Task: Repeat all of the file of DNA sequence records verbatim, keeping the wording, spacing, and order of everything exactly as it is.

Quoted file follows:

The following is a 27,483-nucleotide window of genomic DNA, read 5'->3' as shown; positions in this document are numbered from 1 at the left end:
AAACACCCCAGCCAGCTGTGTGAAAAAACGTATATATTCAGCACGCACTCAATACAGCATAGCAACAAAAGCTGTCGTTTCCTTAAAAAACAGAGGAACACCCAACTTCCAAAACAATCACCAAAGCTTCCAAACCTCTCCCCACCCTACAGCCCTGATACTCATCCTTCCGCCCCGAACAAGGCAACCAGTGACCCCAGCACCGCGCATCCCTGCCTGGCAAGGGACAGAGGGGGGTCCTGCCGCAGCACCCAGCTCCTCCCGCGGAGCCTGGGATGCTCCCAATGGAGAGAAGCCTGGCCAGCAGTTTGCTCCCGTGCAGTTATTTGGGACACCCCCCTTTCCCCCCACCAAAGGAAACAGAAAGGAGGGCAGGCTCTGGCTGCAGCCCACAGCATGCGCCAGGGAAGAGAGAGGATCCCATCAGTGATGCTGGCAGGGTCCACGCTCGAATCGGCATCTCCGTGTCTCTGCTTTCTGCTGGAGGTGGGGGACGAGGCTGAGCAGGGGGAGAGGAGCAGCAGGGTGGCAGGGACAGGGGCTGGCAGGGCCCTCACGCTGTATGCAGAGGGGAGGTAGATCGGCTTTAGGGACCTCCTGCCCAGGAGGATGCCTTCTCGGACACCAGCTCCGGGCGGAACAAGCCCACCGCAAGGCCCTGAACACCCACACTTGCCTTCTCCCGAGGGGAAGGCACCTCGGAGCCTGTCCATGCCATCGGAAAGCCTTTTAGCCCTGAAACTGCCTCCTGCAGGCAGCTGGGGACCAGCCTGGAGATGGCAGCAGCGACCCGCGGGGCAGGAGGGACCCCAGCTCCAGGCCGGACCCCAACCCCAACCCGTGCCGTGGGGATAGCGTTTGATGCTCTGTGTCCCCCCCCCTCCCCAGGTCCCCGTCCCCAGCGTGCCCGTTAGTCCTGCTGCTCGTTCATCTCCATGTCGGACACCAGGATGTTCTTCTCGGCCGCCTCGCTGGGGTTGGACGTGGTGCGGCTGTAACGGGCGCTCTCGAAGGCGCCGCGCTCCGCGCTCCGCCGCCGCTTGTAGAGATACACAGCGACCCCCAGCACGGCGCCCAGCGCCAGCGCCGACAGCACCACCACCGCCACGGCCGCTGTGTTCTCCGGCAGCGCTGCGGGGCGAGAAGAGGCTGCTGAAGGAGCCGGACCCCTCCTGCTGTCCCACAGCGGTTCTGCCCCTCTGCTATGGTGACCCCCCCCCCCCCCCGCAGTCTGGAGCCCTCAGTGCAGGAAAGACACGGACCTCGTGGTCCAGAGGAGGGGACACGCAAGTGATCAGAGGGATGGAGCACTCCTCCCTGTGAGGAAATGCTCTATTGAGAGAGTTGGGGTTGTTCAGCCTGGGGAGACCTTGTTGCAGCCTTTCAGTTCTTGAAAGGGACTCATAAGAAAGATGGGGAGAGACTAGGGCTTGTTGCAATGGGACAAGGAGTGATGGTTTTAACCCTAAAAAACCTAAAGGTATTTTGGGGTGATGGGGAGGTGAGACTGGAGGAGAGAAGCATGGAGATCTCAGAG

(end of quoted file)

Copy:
The following is a 27,483-nucleotide window of genomic DNA, read 5'->3' as shown; positions in this document are numbered from 1 at the left end:
AAACACCCCAGCCAGCTGTGTGAAAAAACGTATATATTCAGCACGCACTCAATACAGCATAGCAACAAAAGCTGTCGTTTCCTTAAAAAACAGAGGAACACCCAACTTCCAAAACAATCACCAAAGCTTCCAAACCTCTCCCCACCCTACAGCCCTGATACTCATCCTTCCGCCCCGAACAAGGCAACCAGTGACCCCAGCACCGCGCATCCCTGCCTGGCAAGGGACAGAGGGGGGTCCTGCCGCAGCACCCAGCTCCTCCCGCGGAGCCTGGGATGCTCCCAATGGAGAGAAGCCTGGCCAGCAGTTTGCTCCCGTGCAGTTATTTGGGACACCCCCCTTTCCCCCCACCAAAGGAAACAGAAAGGAGGGCAGGCTCTGGCTGCAGCCCACAGCATGCGCCAGGGAAGAGAGAGGATCCCATCAGTGATGCTGGCAGGGTCCACGCTCGAATCGGCATCTCCGTGTCTCTGCTTTCTGCTGGAGGTGGGGGACGAGGCTGAGCAGGGGGAGAGGAGCAGCAGGGTGGCAGGGACAGGGGCTGGCAGGGCCCTCACGCTGTATGCAGAGGGGAGGTAGATCGGCTTTAGGGACCTCCTGCCCAGGAGGATGCCTTCTCGGACACCAGCTCCGGGCGGAACAAGCCCACCGCAAGGCCCTGAACACCCACACTTGCCTTCTCCCGAGGGGAAGGCACCTCGGAGCCTGTCCATGCCATCGGAAAGCCTTTTAGCCCTGAAACTGCCTCCTGCAGGCAGCTGGGGACCAGCCTGGAGATGGCAGCAGCGACCCGCGGGGCAGGAGGGACCCCAGCTCCAGGCCGGACCCCAACCCCAACCCGTGCCGTGGGGATAGCGTTTGATGCTCTGTGTCCCCCCCCCTCCCCAGGTCCCCGTCCCCAGCGTGCCCGTTAGTCCTGCTGCTCGTTCATCTCCATGTCGGACACCAGGATGTTCTTCTCGGCCGCCTCGCTGGGGTTGGACGTGGTGCGGCTGTAACGGGCGCTCTCGAAGGCGCCGCGCTCCGCGCTCCGCCGCCGCTTGTAGAGATACACAGCGACCCCCAGCACGGCGCCCAGCGCCAGCGCCGACAGCACCACCACCGCCACGGCCGCTGTGTTCTCCGGCAGCGCTGCGGGGCGAGAAGAGGCTGCTGAAGGAGCCGGACCCCTCCTGCTGTCCCACAGCGGTTCTGCCCCTCTGCTATGGTGACCCCCCCCCCCCCCCGCAGTCTGGAGCCCTCAGTGCAGGAAAGACACGGACCTCGTGGTCCAGAGGAGGGGACACGCAAGTGATCAGAGGGATGGAGCACTCCTCCCTGTGAGGAAATGCTCTATTGAGAGAGTTGGGGTTGTTCAGCCTGGGGAGACCTTGTTGCAGCCTTTCAGTTCTTGAAAGGGACTCATAAGAAAGATGGGGAGAGACTAGGGCTTGTTGCAATGGGACAAGGAGTGATGGTTTTAACCCTAAAAAACCTAAAGGTATTTTGGGGTGATGGGGAGGTGAGACTGGAGGAGAGAAGCATGGAGATCTCAGAG